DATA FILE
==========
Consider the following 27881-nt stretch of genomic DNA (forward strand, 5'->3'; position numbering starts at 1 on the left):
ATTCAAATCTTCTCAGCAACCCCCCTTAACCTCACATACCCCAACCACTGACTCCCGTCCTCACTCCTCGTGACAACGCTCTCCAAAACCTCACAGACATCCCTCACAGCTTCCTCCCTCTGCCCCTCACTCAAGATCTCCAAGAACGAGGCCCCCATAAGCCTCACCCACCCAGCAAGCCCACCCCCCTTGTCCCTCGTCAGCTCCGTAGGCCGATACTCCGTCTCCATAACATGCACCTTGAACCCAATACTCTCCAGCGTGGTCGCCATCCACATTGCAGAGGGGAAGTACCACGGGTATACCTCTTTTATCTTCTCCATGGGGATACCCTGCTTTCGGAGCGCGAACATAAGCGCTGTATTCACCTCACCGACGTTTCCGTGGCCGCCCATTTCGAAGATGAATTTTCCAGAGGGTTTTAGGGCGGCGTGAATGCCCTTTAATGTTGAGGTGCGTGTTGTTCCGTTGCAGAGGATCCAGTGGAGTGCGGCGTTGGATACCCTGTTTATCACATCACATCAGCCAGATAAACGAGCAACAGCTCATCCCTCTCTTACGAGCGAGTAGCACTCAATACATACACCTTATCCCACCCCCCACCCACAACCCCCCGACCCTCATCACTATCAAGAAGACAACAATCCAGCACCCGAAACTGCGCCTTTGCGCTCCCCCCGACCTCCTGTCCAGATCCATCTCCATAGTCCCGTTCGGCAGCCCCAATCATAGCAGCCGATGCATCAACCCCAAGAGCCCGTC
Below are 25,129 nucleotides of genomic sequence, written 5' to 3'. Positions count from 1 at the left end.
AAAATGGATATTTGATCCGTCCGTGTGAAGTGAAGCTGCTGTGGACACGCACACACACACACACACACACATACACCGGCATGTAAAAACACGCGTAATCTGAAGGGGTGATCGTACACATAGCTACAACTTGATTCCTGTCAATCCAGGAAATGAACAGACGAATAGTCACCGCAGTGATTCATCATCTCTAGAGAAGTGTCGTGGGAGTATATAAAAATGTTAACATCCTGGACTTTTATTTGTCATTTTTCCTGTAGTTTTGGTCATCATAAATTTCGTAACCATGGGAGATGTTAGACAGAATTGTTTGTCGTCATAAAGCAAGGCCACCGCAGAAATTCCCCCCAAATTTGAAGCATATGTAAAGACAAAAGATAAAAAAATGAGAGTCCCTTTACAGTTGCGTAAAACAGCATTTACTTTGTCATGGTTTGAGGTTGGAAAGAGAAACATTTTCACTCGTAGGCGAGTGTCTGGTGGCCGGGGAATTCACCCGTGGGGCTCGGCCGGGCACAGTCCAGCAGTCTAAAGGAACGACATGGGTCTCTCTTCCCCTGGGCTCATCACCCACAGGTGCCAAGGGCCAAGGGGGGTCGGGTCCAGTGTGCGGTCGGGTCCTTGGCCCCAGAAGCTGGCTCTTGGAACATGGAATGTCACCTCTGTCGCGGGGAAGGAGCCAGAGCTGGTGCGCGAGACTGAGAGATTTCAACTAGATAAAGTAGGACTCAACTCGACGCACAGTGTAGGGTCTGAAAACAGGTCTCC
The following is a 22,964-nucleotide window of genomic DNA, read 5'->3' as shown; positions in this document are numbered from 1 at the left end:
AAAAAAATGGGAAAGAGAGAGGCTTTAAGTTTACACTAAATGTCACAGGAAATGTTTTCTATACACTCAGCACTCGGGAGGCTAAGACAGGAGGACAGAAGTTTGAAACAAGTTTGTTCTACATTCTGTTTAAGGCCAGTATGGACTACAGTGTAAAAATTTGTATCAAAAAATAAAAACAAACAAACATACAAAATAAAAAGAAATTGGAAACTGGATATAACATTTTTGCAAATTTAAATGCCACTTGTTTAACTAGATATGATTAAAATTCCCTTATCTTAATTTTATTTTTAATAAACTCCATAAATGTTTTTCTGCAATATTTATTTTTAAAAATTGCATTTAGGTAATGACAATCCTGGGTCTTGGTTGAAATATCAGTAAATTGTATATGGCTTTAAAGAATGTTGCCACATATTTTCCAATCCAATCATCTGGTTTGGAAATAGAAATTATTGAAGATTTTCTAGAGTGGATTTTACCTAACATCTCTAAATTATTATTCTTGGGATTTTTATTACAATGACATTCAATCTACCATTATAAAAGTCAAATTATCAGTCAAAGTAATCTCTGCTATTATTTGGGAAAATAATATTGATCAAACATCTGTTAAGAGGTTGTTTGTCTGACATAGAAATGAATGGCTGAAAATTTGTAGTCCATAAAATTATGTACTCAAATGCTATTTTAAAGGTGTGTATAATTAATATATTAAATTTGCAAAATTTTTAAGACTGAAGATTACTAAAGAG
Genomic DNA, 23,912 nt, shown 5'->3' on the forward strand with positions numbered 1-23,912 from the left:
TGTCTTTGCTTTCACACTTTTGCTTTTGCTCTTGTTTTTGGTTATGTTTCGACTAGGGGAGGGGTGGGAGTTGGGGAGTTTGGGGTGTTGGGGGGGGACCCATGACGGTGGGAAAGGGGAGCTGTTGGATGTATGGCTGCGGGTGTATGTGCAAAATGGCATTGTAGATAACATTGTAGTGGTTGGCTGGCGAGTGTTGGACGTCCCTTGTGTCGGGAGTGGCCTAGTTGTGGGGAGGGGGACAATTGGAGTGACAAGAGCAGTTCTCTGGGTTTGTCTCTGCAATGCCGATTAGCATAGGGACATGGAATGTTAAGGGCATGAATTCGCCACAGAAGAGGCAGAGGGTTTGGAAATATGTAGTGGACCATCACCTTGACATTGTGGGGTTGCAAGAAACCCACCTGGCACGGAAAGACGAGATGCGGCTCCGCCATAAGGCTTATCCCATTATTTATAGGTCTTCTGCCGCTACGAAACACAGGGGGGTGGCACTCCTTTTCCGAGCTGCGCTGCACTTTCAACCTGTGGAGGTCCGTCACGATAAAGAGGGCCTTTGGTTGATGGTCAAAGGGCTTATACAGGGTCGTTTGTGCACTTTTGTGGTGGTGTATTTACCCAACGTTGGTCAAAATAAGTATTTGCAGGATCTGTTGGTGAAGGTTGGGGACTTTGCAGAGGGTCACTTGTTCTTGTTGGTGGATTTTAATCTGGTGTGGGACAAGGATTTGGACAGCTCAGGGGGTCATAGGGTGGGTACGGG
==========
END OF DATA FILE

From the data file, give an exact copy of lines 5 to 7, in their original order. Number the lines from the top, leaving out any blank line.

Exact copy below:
The following is a 22,964-nucleotide window of genomic DNA, read 5'->3' as shown; positions in this document are numbered from 1 at the left end:
AAAAAAATGGGAAAGAGAGAGGCTTTAAGTTTACACTAAATGTCACAGGAAATGTTTTCTATACACTCAGCACTCGGGAGGCTAAGACAGGAGGACAGAAGTTTGAAACAAGTTTGTTCTACATTCTGTTTAAGGCCAGTATGGACTACAGTGTAAAAATTTGTATCAAAAAATAAAAACAAACAAACATACAAAATAAAAAGAAATTGGAAACTGGATATAACATTTTTGCAAATTTAAATGCCACTTGTTTAACTAGATATGATTAAAATTCCCTTATCTTAATTTTATTTTTAATAAACTCCATAAATGTTTTTCTGCAATATTTATTTTTAAAAATTGCATTTAGGTAATGACAATCCTGGGTCTTGGTTGAAATATCAGTAAATTGTATATGGCTTTAAAGAATGTTGCCACATATTTTCCAATCCAATCATCTGGTTTGGAAATAGAAATTATTGAAGATTTTCTAGAGTGGATTTTACCTAACATCTCTAAATTATTATTCTTGGGATTTTTATTACAATGACATTCAATCTACCATTATAAAAGTCAAATTATCAGTCAAAGTAATCTCTGCTATTATTTGGGAAAATAATATTGATCAAACATCTGTTAAGAGGTTGTTTGTCTGACATAGAAATGAATGGCTGAAAATTTGTAGTCCATAAAATTATGTACTCAAATGCTATTTTAAAGGTGTGTATAATTAATATATTAAATTTGCAAAATTTTTAAGACTGAAGATTACTAAAGAG
Genomic DNA, 23,912 nt, shown 5'->3' on the forward strand with positions numbered 1-23,912 from the left: